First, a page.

Dr. Andrew Le plays piano. Wearing glasses and a blazer, we see Dr. Lee from the opposite end of a grand piano, through the open lid, beyond the strings.

Performing Debussy as a Scholarly Pursuit

Andrew Le, Ph.D. | Associate Professor of Music

Dr. Andrew “Drew” Le completed his second CD in October 2017, performing all 12 piano études by French composer Claude Debussy, and it was an all-Hope production.

The album was recorded — in one day — in the college’s gleaming new Jack H. Miller Center for Musical Arts, performed on the 9-foot Steinway Model D grand piano that Le hand-picked for Hope from the Steinway factory, and produced by the college’s director of recording arts, Drew Elliot. It’s scheduled for release in summer 2018, the 100th anniversary of Debussy’s death.

“I wanted this album to showcase the best of Hope,” says Le. “I go through phases with different composers, but the one I return to time and again is Claude Debussy. There is something about his life story, his daringness as a composer, that has always gripped my heart.”

Le says that his research and rehearsal to perform compositions such as the études — pieces so technically difficult that Debussy himself called them “a warning to pianists not to take up the musical profession unless they have remarkable hands” — help inform his scholarship and advance his teaching methods as a piano instructor. Apparently the strategy is successful: Le was honored with a 2016 Top Teacher award from Steinway & Sons last year for outstanding leadership in piano education. (Linda Strouf, adjunct associate professor of music, also received a 2016 Top Teacher award from the company.)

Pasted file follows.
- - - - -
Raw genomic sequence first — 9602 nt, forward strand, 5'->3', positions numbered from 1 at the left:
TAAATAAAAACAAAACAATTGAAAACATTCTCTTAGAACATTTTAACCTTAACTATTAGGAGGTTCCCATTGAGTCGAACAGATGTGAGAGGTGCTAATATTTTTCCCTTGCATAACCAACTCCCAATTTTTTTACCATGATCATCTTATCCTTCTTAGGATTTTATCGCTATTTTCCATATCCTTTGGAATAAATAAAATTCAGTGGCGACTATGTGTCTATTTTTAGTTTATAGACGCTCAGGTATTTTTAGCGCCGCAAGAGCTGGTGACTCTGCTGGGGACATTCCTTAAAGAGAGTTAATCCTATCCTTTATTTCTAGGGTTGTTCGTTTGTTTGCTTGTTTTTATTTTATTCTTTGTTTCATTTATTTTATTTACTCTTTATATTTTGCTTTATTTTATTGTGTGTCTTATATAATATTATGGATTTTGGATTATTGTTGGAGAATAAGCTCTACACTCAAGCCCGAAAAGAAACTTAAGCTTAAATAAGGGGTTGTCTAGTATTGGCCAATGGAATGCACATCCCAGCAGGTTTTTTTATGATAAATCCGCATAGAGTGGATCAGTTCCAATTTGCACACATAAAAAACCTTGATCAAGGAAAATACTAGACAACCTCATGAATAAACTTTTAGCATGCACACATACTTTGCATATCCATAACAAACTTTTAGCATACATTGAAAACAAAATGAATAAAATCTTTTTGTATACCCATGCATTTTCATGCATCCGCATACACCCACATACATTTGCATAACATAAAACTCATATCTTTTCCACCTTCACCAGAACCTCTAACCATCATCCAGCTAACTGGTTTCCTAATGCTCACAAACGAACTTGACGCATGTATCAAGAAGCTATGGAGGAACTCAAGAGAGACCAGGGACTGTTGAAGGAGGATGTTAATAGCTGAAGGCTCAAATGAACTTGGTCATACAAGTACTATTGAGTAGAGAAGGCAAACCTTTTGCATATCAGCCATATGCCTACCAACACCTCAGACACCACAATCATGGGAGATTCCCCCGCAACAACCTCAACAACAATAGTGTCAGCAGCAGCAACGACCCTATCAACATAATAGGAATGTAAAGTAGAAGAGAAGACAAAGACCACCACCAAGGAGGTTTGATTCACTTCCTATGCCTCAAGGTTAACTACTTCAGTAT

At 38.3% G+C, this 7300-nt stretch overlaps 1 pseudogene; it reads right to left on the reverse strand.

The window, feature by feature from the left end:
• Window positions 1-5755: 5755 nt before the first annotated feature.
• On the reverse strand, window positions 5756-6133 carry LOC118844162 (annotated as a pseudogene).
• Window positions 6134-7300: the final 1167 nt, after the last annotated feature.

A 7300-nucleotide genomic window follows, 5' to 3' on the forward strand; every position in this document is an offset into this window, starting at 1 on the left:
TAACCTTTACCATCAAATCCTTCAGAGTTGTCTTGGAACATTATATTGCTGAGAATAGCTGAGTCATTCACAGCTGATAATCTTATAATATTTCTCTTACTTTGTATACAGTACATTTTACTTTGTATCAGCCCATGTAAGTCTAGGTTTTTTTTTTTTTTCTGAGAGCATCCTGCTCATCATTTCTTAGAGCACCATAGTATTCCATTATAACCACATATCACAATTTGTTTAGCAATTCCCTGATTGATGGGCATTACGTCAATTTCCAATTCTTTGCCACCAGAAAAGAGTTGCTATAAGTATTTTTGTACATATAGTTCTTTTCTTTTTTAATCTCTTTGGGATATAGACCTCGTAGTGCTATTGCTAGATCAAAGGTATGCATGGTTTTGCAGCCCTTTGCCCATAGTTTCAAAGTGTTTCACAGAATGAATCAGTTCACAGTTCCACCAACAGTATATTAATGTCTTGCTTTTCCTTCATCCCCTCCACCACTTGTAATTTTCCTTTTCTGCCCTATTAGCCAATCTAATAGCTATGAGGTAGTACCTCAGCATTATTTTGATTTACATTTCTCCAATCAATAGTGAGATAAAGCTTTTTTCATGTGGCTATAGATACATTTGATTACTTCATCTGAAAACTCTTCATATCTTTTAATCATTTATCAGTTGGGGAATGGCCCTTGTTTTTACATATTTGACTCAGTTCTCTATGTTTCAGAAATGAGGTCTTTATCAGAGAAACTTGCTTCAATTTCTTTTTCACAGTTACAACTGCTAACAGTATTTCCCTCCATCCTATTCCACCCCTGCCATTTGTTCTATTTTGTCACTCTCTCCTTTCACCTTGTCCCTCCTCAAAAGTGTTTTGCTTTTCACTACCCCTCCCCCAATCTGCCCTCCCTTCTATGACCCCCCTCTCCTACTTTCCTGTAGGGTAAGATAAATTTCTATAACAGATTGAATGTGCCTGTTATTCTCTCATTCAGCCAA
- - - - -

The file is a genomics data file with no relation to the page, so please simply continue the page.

The award is not Le’s first recognition from Steinway; the company named him a Steinway Artist in 2013.

Le, a Hope faculty member since 2005, says he’s grateful Hope acknowledges his performances and the process of mastering the piano repertoire as a scholarly endeavor. “Not all institutions recognize that,” he says. “I want to get a grasp on as much of the vast piano repertoire as I can so I can teach it well. It’s important my students understand from a historical perspective why a piece was written and the context in which it was composed.”

Le says that his students were extremely curious about the process of recording the CD, so he shared his preparation openly. “They were all fascinated by the process of rediscovering what it takes to really get to know a piece of music,” he says. “It aided my scholarship by having to re-teach myself how to prepare. It’s made me a better teacher.”

Jim McFarlin ’74

Author: Jim McFarlin ’74

Jim McFarlin ’74 is an award-winning writer, journalist, critic and blogger based outside Chicago.